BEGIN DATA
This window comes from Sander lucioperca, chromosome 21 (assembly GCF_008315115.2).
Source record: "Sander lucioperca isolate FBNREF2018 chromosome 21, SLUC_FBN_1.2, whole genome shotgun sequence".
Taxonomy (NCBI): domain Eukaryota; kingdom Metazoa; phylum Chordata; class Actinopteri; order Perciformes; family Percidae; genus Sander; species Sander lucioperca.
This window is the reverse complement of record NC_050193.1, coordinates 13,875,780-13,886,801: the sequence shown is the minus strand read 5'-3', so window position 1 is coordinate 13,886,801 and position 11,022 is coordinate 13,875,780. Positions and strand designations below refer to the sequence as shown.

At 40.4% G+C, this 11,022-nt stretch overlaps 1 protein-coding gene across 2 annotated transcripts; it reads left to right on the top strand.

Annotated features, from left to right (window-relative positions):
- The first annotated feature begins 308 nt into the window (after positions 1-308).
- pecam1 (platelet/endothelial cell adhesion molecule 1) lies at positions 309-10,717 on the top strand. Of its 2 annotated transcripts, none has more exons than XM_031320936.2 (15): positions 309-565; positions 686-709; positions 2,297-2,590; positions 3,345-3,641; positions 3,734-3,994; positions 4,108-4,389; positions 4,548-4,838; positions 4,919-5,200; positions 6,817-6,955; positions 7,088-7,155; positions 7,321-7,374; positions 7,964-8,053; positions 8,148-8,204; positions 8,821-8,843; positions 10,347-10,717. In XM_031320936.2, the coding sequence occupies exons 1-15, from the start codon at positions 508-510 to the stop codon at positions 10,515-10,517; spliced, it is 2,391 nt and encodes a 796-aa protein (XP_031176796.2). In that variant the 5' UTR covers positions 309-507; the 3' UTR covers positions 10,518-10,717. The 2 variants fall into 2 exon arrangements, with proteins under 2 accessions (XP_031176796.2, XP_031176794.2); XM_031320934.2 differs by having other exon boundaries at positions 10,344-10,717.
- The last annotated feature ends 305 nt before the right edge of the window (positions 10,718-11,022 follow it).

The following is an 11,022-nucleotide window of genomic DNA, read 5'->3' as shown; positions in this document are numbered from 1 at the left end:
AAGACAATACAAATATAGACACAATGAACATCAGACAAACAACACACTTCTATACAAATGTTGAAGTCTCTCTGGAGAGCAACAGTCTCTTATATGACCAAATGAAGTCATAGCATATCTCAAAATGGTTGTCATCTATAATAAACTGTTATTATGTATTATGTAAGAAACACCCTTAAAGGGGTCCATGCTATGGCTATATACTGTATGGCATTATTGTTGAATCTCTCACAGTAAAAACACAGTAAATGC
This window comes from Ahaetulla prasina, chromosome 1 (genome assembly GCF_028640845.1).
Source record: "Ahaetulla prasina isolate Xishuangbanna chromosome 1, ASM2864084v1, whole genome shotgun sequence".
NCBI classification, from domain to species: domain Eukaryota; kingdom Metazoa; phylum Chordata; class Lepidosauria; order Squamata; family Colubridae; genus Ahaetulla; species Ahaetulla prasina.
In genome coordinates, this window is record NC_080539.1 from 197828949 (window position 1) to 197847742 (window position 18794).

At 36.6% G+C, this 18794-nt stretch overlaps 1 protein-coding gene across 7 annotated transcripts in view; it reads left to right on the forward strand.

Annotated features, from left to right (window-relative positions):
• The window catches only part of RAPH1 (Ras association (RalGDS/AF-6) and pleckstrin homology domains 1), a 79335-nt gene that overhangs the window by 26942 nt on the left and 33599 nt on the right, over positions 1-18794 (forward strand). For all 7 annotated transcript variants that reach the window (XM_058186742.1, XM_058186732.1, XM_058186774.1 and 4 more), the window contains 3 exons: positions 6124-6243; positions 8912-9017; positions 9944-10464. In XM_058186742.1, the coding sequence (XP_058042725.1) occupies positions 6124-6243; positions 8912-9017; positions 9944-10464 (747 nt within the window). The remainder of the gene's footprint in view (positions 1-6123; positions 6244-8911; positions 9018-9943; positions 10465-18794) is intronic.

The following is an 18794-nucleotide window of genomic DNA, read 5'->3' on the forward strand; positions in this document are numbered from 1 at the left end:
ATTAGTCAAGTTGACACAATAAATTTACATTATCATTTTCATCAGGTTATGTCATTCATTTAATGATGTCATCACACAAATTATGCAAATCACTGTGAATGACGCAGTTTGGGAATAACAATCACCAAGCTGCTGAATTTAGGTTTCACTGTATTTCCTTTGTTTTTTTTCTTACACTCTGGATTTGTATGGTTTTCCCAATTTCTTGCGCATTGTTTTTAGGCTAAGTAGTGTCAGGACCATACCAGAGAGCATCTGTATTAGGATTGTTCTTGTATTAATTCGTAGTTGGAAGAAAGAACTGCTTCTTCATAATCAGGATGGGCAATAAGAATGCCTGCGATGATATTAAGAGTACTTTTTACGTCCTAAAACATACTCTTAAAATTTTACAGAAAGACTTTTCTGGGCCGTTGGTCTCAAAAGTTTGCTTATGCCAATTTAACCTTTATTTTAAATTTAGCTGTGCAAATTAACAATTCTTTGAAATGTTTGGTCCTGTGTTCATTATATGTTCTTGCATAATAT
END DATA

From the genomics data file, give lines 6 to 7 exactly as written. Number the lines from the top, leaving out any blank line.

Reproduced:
Annotated features, from left to right (window-relative positions):
- The first annotated feature begins 308 nt into the window (after positions 1-308).